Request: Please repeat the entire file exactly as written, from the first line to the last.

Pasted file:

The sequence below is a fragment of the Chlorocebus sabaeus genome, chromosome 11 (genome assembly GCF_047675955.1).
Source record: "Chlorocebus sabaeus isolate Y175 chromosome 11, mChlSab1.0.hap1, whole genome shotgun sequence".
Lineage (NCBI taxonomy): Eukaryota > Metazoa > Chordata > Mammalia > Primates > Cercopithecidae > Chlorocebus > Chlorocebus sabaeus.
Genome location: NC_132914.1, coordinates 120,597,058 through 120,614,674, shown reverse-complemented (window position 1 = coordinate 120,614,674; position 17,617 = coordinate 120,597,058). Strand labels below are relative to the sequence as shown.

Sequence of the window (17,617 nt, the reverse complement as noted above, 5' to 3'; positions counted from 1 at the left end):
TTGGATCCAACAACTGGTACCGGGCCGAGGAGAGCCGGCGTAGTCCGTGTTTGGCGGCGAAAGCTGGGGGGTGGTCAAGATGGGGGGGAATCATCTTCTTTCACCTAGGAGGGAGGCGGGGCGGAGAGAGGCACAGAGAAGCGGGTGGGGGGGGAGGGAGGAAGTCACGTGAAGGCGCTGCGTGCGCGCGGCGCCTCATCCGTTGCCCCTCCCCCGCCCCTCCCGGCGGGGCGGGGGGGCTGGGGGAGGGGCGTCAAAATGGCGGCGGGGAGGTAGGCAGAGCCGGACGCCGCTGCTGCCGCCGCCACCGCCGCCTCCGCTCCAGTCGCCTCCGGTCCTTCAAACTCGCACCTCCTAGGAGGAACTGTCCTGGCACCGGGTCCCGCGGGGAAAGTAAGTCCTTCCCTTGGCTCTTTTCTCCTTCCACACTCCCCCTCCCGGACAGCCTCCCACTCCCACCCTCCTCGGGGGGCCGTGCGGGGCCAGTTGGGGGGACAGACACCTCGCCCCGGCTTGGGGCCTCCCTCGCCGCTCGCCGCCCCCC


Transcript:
The sequence below is a fragment of the Chlorocebus sabaeus genome, chromosome 11 (genome assembly GCF_047675955.1).
Source record: "Chlorocebus sabaeus isolate Y175 chromosome 11, mChlSab1.0.hap1, whole genome shotgun sequence".
Lineage (NCBI taxonomy): Eukaryota > Metazoa > Chordata > Mammalia > Primates > Cercopithecidae > Chlorocebus > Chlorocebus sabaeus.
Genome location: NC_132914.1, coordinates 120,597,058 through 120,614,674, shown reverse-complemented (window position 1 = coordinate 120,614,674; position 17,617 = coordinate 120,597,058). Strand labels below are relative to the sequence as shown.

Sequence of the window (17,617 nt, the reverse complement as noted above, 5' to 3'; positions counted from 1 at the left end):
TTGGATCCAACAACTGGTACCGGGCCGAGGAGAGCCGGCGTAGTCCGTGTTTGGCGGCGAAAGCTGGGGGGTGGTCAAGATGGGGGGGAATCATCTTCTTTCACCTAGGAGGGAGGCGGGGCGGAGAGAGGCACAGAGAAGCGGGTGGGGGGGGAGGGAGGAAGTCACGTGAAGGCGCTGCGTGCGCGCGGCGCCTCATCCGTTGCCCCTCCCCCGCCCCTCCCGGCGGGGCGGGGGGGCTGGGGGAGGGGCGTCAAAATGGCGGCGGGGAGGTAGGCAGAGCCGGACGCCGCTGCTGCCGCCGCCACCGCCGCCTCCGCTCCAGTCGCCTCCGGTCCTTCAAACTCGCACCTCCTAGGAGGAACTGTCCTGGCACCGGGTCCCGCGGGGAAAGTAAGTCCTTCCCTTGGCTCTTTTCTCCTTCCACACTCCCCCTCCCGGACAGCCTCCCACTCCCACCCTCCTCGGGGGGCCGTGCGGGGCCAGTTGGGGGGACAGACACCTCGCCCCGGCTTGGGGCCTCCCTCGCCGCTCGCCGCCCCCC